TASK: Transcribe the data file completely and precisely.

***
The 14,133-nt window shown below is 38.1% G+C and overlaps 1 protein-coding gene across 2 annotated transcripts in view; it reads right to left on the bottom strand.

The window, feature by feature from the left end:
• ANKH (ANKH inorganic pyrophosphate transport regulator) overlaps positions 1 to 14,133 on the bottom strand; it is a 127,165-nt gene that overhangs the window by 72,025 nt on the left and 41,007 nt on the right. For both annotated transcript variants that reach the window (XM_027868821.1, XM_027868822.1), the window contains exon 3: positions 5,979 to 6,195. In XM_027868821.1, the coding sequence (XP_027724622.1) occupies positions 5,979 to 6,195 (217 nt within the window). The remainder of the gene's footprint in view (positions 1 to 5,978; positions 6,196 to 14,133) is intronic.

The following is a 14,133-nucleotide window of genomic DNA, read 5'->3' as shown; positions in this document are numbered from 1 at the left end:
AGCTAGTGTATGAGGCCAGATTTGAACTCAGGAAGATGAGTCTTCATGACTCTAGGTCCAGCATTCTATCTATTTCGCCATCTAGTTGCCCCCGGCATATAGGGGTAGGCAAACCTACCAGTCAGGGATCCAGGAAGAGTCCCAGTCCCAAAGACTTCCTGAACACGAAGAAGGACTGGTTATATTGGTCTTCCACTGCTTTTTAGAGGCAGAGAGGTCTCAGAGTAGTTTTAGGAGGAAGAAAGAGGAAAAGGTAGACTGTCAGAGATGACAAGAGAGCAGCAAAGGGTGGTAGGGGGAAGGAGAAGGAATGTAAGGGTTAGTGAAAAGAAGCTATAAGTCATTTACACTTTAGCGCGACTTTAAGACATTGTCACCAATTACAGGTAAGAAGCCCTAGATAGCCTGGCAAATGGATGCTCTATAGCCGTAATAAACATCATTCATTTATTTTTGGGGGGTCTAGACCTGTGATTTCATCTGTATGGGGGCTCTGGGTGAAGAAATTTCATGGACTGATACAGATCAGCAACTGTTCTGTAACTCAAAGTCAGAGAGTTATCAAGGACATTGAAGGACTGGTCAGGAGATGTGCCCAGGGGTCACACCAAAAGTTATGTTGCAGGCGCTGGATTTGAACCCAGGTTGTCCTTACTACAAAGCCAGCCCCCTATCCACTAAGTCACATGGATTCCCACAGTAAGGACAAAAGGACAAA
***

The 14,133-nt window shown below is 38.1% G+C and overlaps 1 protein-coding gene across 2 annotated transcripts in view; it reads right to left on the bottom strand.

The window, feature by feature from the left end:
• ANKH (ANKH inorganic pyrophosphate transport regulator) overlaps positions 1 to 14,133 on the bottom strand; it is a 127,165-nt gene that overhangs the window by 72,025 nt on the left and 41,007 nt on the right. For both annotated transcript variants that reach the window (XM_027868821.1, XM_027868822.1), the window contains exon 3: positions 5,979 to 6,195. In XM_027868821.1, the coding sequence (XP_027724622.1) occupies positions 5,979 to 6,195 (217 nt within the window). The remainder of the gene's footprint in view (positions 1 to 5,978; positions 6,196 to 14,133) is intronic.

The following is a 14,133-nucleotide window of genomic DNA, read 5'->3' as shown; positions in this document are numbered from 1 at the left end:
AGCTAGTGTATGAGGCCAGATTTGAACTCAGGAAGATGAGTCTTCATGACTCTAGGTCCAGCATTCTATCTATTTCGCCATCTAGTTGCCCCCGGCATATAGGGGTAGGCAAACCTACCAGTCAGGGATCCAGGAAGAGTCCCAGTCCCAAAGACTTCCTGAACACGAAGAAGGACTGGTTATATTGGTCTTCCACTGCTTTTTAGAGGCAGAGAGGTCTCAGAGTAGTTTTAGGAGGAAGAAAGAGGAAAAGGTAGACTGTCAGAGATGACAAGAGAGCAGCAAAGGGTGGTAGGGGGAAGGAGAAGGAATGTAAGGGTTAGTGAAAAGAAGCTATAAGTCATTTACACTTTAGCGCGACTTTAAGACATTGTCACCAATTACAGGTAAGAAGCCCTAGATAGCCTGGCAAATGGATGCTCTATAGCCGTAATAAACATCATTCATTTATTTTTGGGGGGTCTAGACCTGTGATTTCATCTGTATGGGGGCTCTGGGTGAAGAAATTTCATGGACTGATACAGATCAGCAACTGTTCTGTAACTCAAAGTCAGAGAGTTATCAAGGACATTGAAGGACTGGTCAGGAGATGTGCCCAGGGGTCACACCAAAAGTTATGTTGCAGGCGCTGGATTTGAACCCAGGTTGTCCTTACTACAAAGCCAGCCCCCTATCCACTAAGTCACATGGATTCCCACAGTAAGGACAAAAGGACAAA